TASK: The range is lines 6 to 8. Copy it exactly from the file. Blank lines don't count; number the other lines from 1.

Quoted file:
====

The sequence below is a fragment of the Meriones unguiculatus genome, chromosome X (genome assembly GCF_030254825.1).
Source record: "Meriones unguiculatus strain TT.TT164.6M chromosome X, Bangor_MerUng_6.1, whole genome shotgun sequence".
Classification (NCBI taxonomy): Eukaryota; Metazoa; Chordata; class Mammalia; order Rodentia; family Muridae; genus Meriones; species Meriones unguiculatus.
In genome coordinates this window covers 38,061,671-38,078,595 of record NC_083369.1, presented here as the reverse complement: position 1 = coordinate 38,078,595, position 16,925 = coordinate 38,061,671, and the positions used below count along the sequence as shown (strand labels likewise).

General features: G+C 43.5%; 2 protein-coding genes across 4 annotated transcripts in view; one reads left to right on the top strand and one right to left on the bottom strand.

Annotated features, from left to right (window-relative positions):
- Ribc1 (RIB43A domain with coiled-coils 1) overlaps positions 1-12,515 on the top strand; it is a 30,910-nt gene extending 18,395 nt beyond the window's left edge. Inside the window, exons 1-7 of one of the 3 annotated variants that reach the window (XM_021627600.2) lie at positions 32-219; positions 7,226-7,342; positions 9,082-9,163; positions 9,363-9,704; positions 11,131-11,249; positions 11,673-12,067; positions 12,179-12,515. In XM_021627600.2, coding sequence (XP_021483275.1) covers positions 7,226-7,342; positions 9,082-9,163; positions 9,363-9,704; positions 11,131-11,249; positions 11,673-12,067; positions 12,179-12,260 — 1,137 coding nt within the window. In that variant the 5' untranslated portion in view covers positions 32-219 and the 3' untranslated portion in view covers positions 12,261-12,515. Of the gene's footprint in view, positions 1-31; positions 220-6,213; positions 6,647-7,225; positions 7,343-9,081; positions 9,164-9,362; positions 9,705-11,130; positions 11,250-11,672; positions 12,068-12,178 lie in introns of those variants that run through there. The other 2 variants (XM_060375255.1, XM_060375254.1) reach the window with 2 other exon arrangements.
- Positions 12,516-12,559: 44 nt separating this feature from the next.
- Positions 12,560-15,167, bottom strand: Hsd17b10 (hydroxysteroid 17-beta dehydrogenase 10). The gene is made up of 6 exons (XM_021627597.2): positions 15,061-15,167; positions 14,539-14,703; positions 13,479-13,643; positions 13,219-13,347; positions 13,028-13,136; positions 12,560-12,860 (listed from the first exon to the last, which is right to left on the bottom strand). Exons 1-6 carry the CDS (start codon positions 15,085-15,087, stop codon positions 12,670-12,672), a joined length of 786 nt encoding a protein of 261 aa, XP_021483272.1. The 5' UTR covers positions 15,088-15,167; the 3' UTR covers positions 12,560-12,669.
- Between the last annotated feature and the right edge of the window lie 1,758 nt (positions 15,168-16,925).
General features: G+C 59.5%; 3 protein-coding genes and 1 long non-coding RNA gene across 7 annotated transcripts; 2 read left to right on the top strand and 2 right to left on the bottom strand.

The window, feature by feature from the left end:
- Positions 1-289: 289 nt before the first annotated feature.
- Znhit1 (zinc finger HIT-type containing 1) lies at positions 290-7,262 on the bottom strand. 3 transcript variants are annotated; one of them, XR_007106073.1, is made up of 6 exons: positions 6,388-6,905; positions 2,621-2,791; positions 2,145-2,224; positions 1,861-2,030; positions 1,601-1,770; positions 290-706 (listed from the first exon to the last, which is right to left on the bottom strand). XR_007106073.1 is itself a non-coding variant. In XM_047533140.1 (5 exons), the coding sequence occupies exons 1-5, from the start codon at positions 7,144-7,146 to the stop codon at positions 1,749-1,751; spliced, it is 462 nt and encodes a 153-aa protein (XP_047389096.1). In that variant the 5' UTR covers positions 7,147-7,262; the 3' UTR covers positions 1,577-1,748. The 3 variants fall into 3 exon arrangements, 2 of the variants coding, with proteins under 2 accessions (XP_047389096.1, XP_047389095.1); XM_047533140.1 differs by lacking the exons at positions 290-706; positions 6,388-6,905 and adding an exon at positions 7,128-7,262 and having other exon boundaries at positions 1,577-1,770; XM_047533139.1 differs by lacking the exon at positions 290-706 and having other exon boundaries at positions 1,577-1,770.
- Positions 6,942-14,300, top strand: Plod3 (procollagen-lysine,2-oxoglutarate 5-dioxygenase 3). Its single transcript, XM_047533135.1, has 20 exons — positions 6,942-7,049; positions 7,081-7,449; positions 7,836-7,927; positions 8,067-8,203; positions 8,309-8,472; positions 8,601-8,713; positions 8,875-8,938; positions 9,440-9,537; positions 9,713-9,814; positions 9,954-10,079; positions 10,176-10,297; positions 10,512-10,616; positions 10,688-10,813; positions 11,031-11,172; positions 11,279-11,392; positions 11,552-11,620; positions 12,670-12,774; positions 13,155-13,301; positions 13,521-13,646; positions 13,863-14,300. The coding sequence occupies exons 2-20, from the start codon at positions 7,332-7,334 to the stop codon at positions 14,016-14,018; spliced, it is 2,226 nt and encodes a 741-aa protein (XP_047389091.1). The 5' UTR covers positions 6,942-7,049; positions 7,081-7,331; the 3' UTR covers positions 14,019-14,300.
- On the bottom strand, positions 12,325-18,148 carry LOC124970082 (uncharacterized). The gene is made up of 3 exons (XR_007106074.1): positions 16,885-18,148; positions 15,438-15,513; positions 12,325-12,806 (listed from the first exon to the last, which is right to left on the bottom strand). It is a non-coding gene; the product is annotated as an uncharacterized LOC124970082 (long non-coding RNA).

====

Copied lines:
Annotated features, from left to right (window-relative positions):
- Ribc1 (RIB43A domain with coiled-coils 1) overlaps positions 1-12,515 on the top strand; it is a 30,910-nt gene extending 18,395 nt beyond the window's left edge. Inside the window, exons 1-7 of one of the 3 annotated variants that reach the window (XM_021627600.2) lie at positions 32-219; positions 7,226-7,342; positions 9,082-9,163; positions 9,363-9,704; positions 11,131-11,249; positions 11,673-12,067; positions 12,179-12,515. In XM_021627600.2, coding sequence (XP_021483275.1) covers positions 7,226-7,342; positions 9,082-9,163; positions 9,363-9,704; positions 11,131-11,249; positions 11,673-12,067; positions 12,179-12,260 — 1,137 coding nt within the window. In that variant the 5' untranslated portion in view covers positions 32-219 and the 3' untranslated portion in view covers positions 12,261-12,515. Of the gene's footprint in view, positions 1-31; positions 220-6,213; positions 6,647-7,225; positions 7,343-9,081; positions 9,164-9,362; positions 9,705-11,130; positions 11,250-11,672; positions 12,068-12,178 lie in introns of those variants that run through there. The other 2 variants (XM_060375255.1, XM_060375254.1) reach the window with 2 other exon arrangements.
- Positions 12,516-12,559: 44 nt separating this feature from the next.